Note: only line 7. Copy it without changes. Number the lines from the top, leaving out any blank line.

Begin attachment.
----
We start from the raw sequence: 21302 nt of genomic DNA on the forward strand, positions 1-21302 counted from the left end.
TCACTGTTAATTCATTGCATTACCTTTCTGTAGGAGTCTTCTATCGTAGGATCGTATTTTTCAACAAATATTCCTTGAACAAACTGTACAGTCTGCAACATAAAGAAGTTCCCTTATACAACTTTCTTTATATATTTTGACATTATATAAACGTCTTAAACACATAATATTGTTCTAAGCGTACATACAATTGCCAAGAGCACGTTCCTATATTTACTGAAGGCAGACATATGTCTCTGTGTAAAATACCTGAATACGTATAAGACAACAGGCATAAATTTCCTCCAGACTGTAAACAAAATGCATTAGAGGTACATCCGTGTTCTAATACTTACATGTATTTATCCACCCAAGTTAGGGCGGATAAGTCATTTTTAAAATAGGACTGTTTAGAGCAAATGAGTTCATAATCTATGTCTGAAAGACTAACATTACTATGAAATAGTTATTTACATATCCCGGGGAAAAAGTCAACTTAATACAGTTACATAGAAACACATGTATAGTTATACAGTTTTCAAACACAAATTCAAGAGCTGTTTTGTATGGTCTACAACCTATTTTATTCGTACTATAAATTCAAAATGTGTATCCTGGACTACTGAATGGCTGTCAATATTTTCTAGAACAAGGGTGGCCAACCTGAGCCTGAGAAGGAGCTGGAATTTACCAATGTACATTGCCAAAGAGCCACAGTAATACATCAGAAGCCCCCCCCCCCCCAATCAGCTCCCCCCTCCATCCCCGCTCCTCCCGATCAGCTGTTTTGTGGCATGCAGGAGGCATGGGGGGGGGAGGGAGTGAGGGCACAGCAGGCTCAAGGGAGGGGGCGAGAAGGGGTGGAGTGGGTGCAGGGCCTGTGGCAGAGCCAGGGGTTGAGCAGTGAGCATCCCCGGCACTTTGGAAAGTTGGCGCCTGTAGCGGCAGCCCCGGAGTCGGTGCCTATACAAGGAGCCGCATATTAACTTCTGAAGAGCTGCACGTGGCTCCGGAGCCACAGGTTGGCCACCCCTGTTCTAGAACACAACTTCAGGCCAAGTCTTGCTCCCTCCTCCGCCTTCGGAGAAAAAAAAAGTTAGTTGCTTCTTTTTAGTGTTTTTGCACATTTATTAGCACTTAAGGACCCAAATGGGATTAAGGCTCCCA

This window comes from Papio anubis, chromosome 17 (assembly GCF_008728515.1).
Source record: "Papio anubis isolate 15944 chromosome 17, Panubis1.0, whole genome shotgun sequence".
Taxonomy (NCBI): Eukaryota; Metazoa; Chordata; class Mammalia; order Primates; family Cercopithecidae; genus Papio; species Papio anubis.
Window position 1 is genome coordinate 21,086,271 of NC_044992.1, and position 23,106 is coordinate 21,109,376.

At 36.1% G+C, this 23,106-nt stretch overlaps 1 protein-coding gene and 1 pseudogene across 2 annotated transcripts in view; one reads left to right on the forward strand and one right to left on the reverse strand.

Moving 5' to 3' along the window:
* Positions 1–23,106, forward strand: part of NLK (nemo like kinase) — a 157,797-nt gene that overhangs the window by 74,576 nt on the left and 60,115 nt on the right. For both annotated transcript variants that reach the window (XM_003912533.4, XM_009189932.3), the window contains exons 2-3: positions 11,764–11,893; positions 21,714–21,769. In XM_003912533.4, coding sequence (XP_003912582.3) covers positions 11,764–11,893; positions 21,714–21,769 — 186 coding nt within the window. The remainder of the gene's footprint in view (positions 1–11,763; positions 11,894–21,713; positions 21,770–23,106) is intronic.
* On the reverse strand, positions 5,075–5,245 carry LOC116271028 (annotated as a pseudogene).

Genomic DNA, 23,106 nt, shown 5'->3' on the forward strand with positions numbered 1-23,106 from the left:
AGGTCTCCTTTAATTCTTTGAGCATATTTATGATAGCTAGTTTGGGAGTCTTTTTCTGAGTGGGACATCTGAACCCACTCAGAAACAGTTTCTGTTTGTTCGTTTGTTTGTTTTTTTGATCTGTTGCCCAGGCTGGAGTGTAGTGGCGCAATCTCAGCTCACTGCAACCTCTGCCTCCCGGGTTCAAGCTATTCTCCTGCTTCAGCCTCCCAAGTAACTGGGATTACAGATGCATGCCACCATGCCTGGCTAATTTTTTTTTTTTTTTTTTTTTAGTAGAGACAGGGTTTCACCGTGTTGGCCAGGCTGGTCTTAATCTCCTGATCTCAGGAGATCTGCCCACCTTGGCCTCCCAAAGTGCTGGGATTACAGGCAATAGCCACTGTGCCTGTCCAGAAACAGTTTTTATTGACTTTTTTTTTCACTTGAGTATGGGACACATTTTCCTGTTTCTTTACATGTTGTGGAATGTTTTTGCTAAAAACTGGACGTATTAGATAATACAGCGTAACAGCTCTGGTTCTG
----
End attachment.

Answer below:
At 36.1% G+C, this 23,106-nt stretch overlaps 1 protein-coding gene and 1 pseudogene across 2 annotated transcripts in view; one reads left to right on the forward strand and one right to left on the reverse strand.